Sloths in Manuel Antonio are easy to see and some of the most popular animals to photograph! Three-toed and two-toed sloths are cute and slow, and somehow they are smiling at us. Let us share here some of the interesting, cute, funny, and unique things you may not know about sloths.
1) There are two types of sloth:
Costa Rica, and Manuel Antonio, have one of each!
Brown-throated three-toed sloth and Hoffmann’s two-toed sloth.
The number of long, curved claws on the forelimbs is a reliable indicator of the sloth’s genus.
While the three-toed sloth has three claws on all four limbs, the two-toed sloth only has two on its front limbs (hence the name).
Sloths with two digits instead of three belong to a different taxonomic family and are slightly larger than three-toed sloths.
The American continent is home to six different sloth species, all of which can be found in the continent’s tropical rainforests.
- Two-toed sloth (Hoffman’s) (Choloepus hoffmanni)
- Two-toed sloth, after Linnaeus (Choloepus didactylus)
- Squirmy little pygmy sloth with only three toes (Bradypus pygmaeus)
- Triskate sloth with a man’s touch (Bradypus torquatus)
- Hoofed mammal with a brownish throat (Bradypus variegatus)
- Apathetic sluggard with a pale throat (Bradypus tridactylus)
EVERYTHING, STARTING WITH DIGESTION, IS MODERATELY SLOW.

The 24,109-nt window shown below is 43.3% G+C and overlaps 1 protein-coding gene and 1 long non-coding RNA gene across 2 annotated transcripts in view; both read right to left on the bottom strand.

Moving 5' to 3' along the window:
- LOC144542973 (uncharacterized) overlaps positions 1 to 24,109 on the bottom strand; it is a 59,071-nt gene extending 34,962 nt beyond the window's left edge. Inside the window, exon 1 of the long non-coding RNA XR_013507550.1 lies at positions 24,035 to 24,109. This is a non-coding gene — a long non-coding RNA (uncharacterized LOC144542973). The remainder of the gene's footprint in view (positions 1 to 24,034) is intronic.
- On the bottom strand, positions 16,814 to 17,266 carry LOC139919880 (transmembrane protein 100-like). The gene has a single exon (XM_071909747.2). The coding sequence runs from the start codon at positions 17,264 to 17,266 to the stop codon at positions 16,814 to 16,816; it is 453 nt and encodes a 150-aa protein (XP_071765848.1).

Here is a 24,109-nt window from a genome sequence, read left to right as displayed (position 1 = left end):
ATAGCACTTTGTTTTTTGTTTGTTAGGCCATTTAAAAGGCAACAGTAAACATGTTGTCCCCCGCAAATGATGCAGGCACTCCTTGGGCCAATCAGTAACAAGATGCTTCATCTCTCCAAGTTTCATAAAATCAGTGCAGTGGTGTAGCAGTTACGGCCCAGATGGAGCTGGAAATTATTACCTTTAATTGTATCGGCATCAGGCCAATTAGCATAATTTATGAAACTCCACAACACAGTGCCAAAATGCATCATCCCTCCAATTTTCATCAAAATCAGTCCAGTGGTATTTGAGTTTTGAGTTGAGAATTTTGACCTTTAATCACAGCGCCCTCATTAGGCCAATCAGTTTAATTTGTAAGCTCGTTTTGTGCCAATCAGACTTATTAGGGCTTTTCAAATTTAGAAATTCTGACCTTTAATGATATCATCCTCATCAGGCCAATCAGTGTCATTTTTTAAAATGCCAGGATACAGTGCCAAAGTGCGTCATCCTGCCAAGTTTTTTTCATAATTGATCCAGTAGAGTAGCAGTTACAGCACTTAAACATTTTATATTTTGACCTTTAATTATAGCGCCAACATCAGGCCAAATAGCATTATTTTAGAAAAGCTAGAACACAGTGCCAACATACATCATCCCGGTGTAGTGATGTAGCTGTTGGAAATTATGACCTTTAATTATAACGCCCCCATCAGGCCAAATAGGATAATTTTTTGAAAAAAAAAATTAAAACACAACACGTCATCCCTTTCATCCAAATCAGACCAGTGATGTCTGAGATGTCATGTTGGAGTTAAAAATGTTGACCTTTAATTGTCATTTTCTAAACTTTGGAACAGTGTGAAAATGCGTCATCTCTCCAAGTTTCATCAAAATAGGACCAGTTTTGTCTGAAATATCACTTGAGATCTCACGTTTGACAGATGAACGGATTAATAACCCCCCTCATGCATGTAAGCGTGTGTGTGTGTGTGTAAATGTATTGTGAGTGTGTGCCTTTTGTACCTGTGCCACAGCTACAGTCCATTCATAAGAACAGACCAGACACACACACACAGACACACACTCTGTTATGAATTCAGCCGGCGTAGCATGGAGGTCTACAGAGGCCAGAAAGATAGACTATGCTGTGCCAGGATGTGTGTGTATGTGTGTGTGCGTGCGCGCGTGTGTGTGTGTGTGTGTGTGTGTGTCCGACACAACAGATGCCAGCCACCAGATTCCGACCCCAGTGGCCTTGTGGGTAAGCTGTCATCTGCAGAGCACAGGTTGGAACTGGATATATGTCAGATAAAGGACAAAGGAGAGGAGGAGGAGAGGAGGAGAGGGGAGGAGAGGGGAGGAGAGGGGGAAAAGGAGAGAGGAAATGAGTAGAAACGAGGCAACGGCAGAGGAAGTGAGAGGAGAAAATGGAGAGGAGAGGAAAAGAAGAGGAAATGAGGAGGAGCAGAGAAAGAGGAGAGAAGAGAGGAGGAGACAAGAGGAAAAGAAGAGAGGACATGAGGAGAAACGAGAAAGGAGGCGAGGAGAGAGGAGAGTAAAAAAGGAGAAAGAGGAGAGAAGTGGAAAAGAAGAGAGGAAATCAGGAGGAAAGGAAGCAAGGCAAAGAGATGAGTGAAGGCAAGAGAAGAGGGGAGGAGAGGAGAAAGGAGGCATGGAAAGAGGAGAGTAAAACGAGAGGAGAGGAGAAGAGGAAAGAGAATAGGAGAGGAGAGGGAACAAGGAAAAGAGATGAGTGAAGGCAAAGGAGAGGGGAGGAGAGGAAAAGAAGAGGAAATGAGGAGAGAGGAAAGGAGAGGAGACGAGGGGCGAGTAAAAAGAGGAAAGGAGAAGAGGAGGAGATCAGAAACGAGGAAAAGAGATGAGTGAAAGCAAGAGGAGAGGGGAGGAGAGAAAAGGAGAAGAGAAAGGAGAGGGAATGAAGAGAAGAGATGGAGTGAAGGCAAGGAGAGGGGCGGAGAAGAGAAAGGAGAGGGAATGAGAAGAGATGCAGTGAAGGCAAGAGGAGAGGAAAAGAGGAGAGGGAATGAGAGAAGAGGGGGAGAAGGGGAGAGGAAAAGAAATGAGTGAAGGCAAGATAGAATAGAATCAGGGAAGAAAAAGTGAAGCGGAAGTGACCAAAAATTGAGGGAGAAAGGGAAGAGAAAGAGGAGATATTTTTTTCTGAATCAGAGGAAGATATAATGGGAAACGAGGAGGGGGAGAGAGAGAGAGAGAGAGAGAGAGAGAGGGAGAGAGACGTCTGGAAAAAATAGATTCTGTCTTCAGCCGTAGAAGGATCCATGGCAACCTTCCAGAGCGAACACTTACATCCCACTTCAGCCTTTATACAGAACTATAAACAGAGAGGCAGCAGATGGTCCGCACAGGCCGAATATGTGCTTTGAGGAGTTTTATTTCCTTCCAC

The leaves, fruits, and sap of various trees make up the bulk of a sloth’s diet. In order to break down tough, fibrous leaves, they have a large, efficient stomach with multiple chambers. When the sloth’s stomach is full, which it often is because leaves make up as much as 37% of its body mass, it stops eating until there is room for more food. Because digestion can take days or even weeks, sloths must limit their daily intake.
3. The majority of their existence is spent dangling from tree branches.
Each and every living sloth today is a tree-dwelling, suspensory mammal that spends the vast majority of its time either hanging motionless or slowly gliding between branches with the help of its long, curved claws. The trees are used for every aspect of life, from eating and sleeping to mating and giving birth. But even sloths have to leave the safety of the trees and come down to the ground sometimes.
4. THEY ARE EXTREMELY DISCERNING ABOUT WHERE THEY GO TO THE BATHROOM
Defecation is a necessary part of life, and sloths are no exception; they typically do it once a week. While it may seem more convenient to defecate while upside down, sloths are notoriously picky about their personal hygiene. To relieve themselves on the forest floor, sloths are known to make the long and arduous journey from the tree canopy to the bottom of the same tree.
When driving around it is important that you acknowledge that sloths in Manuel Antonio come down from their trees and sometimes go across the roads and streets in town. Please drive carefully and if you find one help other drivers to get it safely to where it’s going.
5. SLOTHS ARE EXCEPTIONAL SWIMMERS.
Sloths’ long clawed arms and shorter, weaker hind legs make it impossible for them to stand on all fours, making life on the ground challenging. But they swim with surprising strength.
While looking for mates or exploring new territory, certain sloth species that live near mangroves or rivers will occasionally jump into the water and swim long distances (in a short amount of time).